Hymns: "We ought to bear in mind that whatever we missionaries do, it is the African who is going to sing the hymns." (A.M. Jones) Vita Chenoweth has said that Christian missionaries find that nationals respond enthusiastically to music written in their own musical traditions. That when a people develops its own hymns with both vernacular words and music, it is good evidence that Christianity has taken root. The Anuak have developed their own hymns using the musical forms provided by their culture. I think that the use of Anuak traditional forms in worship has been a most healthy development. A local missionary, Carl Templin said, "the area of the greatest creativity in the Anuak church has been their drum hymns which have all been created by the Anuak church."g
After the initial drum beat calling the people together, missionary Niles Reimer began by singing one phrase of a foreign hymn providing a starting point for the service. The first songs (American hymns) were slow and weakly sung. Then one drum very routinely played to accompany Niles and the congregation. After scripture, Niles sat down and an Anuak gentleman led the singing. A drummer played the larger and smaller drums in combination with a second drummer who kept an even beat. The lead drummer used one stick and hand, the second drummer only sticks. They were soon joined by another drummer making three performers. The lead drummer played highly complex and improvised patterns using hand and stick or hand separately or stick on the rim of the drum. He made extensive use of elbows of either arm with downward thrusting motions on the center of the head which gave a contrasting higher pitched accented sound adding to the sound of the stick and hand . The singin was animated and strong.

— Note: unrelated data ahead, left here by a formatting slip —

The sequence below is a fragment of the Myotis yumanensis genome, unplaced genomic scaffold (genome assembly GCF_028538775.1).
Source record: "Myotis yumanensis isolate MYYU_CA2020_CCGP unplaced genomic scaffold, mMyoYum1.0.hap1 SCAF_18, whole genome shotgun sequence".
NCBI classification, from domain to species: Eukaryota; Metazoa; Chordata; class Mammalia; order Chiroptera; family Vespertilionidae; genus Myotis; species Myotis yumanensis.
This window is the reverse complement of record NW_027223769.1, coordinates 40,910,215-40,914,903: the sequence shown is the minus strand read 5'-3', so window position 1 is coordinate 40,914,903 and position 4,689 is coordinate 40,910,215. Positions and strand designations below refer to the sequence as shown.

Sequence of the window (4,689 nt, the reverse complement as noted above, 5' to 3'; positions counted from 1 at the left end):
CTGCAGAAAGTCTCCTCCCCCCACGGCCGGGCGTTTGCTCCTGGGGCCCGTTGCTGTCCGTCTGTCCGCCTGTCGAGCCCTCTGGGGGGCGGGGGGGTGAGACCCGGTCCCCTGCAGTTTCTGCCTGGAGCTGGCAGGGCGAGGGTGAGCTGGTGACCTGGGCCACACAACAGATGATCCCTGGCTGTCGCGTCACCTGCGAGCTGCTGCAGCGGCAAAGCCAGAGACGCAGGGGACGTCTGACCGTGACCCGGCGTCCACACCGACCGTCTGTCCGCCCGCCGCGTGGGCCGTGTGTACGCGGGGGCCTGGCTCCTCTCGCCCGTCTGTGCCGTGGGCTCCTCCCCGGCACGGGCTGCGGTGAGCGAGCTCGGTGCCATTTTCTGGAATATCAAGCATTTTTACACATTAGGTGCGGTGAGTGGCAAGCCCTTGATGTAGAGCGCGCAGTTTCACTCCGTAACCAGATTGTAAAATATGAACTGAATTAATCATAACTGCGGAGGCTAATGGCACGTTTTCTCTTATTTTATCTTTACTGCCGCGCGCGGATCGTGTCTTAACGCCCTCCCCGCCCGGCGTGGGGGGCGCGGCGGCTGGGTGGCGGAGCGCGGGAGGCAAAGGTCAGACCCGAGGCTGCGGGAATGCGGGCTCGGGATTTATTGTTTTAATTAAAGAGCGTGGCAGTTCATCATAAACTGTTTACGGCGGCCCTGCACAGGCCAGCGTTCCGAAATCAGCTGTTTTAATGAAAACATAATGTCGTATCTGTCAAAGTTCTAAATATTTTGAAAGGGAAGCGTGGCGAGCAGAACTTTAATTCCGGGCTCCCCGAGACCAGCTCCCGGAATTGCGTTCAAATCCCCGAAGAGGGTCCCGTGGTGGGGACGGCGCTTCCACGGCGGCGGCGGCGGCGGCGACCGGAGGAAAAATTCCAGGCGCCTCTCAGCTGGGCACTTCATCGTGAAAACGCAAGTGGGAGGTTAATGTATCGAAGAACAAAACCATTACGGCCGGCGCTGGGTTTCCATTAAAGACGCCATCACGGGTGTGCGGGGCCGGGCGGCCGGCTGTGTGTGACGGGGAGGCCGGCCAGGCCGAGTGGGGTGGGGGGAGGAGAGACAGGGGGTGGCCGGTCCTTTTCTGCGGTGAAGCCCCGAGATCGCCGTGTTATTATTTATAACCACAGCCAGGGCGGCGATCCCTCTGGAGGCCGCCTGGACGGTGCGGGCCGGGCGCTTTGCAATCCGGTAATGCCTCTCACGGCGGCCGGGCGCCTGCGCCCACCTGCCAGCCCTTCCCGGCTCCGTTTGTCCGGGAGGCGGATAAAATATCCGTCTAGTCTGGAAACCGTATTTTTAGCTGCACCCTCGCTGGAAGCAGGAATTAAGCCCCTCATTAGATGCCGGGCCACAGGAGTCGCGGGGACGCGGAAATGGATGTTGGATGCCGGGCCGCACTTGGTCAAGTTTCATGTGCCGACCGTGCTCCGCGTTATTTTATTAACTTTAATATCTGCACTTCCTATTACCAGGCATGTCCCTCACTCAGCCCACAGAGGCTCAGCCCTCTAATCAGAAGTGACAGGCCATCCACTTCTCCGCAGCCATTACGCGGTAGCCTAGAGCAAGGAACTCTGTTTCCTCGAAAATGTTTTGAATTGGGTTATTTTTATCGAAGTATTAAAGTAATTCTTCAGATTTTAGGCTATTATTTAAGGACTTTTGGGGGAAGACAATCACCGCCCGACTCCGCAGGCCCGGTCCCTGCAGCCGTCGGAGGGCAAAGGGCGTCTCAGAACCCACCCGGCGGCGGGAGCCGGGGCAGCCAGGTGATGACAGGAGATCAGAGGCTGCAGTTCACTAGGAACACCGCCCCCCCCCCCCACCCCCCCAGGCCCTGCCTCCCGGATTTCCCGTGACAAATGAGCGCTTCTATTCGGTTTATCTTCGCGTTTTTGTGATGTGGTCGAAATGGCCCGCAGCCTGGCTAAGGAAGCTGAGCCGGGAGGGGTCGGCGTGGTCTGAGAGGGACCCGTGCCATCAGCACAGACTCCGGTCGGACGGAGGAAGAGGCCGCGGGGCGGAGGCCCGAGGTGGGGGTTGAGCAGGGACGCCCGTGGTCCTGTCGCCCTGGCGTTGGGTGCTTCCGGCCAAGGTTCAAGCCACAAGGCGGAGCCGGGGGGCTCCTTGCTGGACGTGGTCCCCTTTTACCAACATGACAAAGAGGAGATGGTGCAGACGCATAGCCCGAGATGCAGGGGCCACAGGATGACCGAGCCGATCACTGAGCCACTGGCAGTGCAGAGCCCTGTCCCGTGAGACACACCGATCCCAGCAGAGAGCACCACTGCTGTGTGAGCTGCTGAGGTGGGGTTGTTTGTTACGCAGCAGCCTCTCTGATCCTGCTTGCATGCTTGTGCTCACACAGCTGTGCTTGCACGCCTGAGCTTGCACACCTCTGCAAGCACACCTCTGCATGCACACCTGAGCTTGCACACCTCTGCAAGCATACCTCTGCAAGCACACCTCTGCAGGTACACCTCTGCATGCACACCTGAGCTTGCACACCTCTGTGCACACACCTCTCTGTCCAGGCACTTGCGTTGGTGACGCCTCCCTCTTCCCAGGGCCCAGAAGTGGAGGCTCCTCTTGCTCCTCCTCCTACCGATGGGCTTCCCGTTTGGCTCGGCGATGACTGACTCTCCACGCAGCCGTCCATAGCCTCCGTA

Content and Types of Hymns: The Anuak hymns contain several dominant themes. They speak of man's condition on earth, the contrast of God's greatness and goodness, the role of the devil, and various admonishments to the congregation regarding salvation and individual and group behavior. The Anuak hymns stress the difficult life on earth where man is described as an orphan, poor and blind, and his need to depend on God. The greatness of God is contrasted as one who is the chief of chiefs, the owner of all things, the one who unites people, and the one who is sympathetic to the problems of man.
Obero The leader and congregation accompanied by the drums first sing the Obero -type songs. Two drummers perform, one beating one drum with two sticks (the smaller drum) and the other beating the larger and one smaller drum with hand and stick. Oberos are chiefly songs of praise for the chief. The chief is praised as well as others in the circle of the chief. The singer makes his own poorness known to all who hear. Oberos eulogize the greatness of the chief, and his deeds of valor. The Obero is used basically as a song of praise or remembrance for a chief (in hymn form, for The Chief!)
Agwaga After singing the Oberos (about seven or eight of them), the Agwagas are introduced. the Agwagas have a more rapid and driving rhythmic thrust after an initial "getting ready" first section - a winding up which lets go into a flurry of sound and speed. Three drummers perform, one on the small drum with two sticks, one on another small drum with one stick, and one drummer improvises on the large drum with stick and hand. Agwagas teach the listener about the proper respect for the chief and their behavior before him. The Agwaga may include warnings and instructions to the people. The Agwaga can be a vehicle for recounting various social ills, and like the Obero, the Agwaga may be used as an advice giving method that is accepted nd sanctioned.
Order of Worship: Songs are sung usually in groups. the Oberos are all run together, making it difficult to tell the beginning of one song and the start of the next. During the second section, the Agwagas are treated in the same way, one song after another. After about twenty or thirty minutes of singing, the pastor speaks. An offering is given with the people coming forward if they are something to give: money, grain, a chicken, etc. The singing of the Doxology concludes the service.